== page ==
Home News Tovosai calls on UN to elevate water discussions at global level

Tovosai calls on UN to elevate water discussions at global level

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The Minister of Mines, Energy and Rural Electrification Bradley (MMERE) Tovosia has echoed Solomon Islands position during the recent UN “Water Action Decade” summit at the UN headquarter in New York.

Minister Tovosia said for Solomon Islands, ‘water is not only a resource but is LIFE’ and it is appropriate that the UN General Assembly elevate considerations and priority on water discussion.

“On this note, the Solomon Islands delegation whole heatedly believe that it is only appropriate and timely that the United Nation (UN) assembly not only recognize but to actively institute an envoy on water with a special task force established to address global water issues, and interact strategically with regional bodies across the globe to address pressing water issues,” Tovosia said.

Tovosia further informed that Summit, that the Solomon Islands Government remains committed to strengthened engagement in water security as a key component of Pacific resilience, and encouraged greater participation of the sector in dialogue for action supporting climate and disaster resilience at the local, national and regional levels.

His comments followed on the Government’s commitment at the sixth Pacific Water and Waste water Ministers’ Forum 2022, from 14-15 November, in Nadi, Fiji,

He said “even with challenges in terms of capacity, financial resources and competing priorities, the Solomon Islands is doing what it can to address water and sanitation issues with inclusive collaboration and partnership with the urgency to accelerate concrete actions to build a better and more resilient Solomon Islands and a better future”.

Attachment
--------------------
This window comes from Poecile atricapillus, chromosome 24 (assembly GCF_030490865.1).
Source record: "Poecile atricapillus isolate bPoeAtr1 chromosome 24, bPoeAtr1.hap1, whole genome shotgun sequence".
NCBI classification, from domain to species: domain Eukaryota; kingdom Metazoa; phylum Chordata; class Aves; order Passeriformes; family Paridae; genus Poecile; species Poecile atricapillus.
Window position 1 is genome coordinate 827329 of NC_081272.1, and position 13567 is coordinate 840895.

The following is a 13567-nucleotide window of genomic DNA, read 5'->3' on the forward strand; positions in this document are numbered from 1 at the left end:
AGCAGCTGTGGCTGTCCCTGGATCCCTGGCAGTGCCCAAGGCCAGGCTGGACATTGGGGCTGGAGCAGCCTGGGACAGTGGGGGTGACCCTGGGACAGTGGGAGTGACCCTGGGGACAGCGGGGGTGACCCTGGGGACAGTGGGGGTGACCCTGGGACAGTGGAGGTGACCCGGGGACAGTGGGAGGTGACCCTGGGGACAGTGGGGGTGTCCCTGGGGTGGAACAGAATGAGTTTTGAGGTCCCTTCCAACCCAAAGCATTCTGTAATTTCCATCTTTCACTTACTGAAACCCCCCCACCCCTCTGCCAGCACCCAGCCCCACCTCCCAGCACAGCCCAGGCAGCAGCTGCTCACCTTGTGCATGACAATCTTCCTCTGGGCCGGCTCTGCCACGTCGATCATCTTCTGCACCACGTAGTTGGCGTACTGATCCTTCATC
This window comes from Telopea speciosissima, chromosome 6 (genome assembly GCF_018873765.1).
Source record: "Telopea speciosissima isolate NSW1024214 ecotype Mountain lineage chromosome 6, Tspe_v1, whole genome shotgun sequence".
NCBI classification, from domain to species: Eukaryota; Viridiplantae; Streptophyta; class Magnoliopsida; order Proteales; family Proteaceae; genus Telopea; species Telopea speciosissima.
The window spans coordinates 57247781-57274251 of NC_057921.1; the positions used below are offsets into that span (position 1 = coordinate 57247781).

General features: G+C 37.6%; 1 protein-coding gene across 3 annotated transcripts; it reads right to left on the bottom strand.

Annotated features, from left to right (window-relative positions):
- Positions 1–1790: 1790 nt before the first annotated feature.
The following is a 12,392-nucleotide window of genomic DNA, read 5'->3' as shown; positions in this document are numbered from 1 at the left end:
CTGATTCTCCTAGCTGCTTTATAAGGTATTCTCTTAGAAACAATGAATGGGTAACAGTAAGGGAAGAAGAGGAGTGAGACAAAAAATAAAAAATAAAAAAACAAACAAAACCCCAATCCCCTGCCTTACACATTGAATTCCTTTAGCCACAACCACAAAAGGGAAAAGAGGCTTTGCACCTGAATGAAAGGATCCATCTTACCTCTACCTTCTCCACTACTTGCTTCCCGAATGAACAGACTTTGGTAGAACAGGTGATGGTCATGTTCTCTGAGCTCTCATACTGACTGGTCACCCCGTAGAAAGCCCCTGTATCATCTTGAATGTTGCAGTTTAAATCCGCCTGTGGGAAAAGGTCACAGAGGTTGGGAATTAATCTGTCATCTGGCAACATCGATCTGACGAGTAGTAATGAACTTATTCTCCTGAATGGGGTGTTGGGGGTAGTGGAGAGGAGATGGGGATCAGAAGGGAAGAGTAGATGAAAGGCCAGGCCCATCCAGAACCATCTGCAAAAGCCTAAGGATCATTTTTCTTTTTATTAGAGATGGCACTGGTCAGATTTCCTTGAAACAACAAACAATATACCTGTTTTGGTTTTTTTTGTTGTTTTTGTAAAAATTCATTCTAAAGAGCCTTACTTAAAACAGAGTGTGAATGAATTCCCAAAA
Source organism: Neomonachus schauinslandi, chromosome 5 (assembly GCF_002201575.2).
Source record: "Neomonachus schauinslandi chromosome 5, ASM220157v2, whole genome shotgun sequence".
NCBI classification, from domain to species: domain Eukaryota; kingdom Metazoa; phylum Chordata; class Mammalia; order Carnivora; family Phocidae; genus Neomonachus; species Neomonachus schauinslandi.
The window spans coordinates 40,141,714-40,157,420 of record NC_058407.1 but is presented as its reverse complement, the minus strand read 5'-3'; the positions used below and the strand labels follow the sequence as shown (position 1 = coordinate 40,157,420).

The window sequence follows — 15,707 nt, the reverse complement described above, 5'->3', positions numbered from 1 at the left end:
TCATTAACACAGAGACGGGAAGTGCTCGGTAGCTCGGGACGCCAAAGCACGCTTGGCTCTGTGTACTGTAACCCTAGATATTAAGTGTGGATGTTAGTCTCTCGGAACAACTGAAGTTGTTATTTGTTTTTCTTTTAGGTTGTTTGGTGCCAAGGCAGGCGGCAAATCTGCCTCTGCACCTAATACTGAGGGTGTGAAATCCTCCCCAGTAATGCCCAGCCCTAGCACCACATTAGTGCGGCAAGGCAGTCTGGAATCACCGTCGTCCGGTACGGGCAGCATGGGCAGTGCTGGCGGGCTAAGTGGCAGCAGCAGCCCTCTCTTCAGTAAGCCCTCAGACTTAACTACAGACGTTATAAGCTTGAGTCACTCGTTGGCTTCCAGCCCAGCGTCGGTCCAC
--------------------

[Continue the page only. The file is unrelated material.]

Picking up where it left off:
On water and climate change, Tovosia said the Solomon Islands Water Sector Adaptation Project (2014 – 2019) focused on improving the resilience of water resources to the impacts of climate change, in order to improve health, sanitation and quality of life, and sustain livelihoods in target vulnerable areas.

The impacts of climate change, particularly sea-level rise and pronounced droughts have severe consequences on water and sanitation in the country.

To address the water supply challenges in the urban areas, Tovosia noted that the Solomon Islands Government and Solomon Islands Water Authority (SIWA) are currently implementing the Urban Water Supply and Sanitation Sector Project (UWSSSP) as part of the SIWA Five Year Plan and 30 Year Strategic Plan as the Road Map for the SIWA in water supply and wastewater development.

“The UWSSSP is a major investment in the quality and reliability of our water supply to five growing urban and peri-urban regions of the Solomon Islands. It also will promote effective, efficient and safe urban sanitation services, and provide programs to encourage better hygiene behaviors in urban areas and informal settlements,” Tovosia said.

The UWSSSP falls under the Greater Honiara Urban Development Strategy and Action Plan, which the national government endorsed in 2018. This plan prioritizes investments to improve quality and coverage of water supply and sanitation services for sustainable urban development.

Tovosia also informed the Summit that on groundwater development, Solomon Islands Government through the Ministry of Mines, Energy and Rural Electrification, Water Resources Management Division is conducting water well borehole drillings for those requesting drilling services and conduct groundwater assessments in provincial centres and rural communities.

On water governance, provincial consultations are ongoing with few provinces left to establish a legal framework for water resources management for implementation by 2024.

This will strengthen institutional frameworks and the enabling environmental for water, sanitation and hygiene in the country. Groundwater development is a priority to improve water governance for proper administration and management of water resources.




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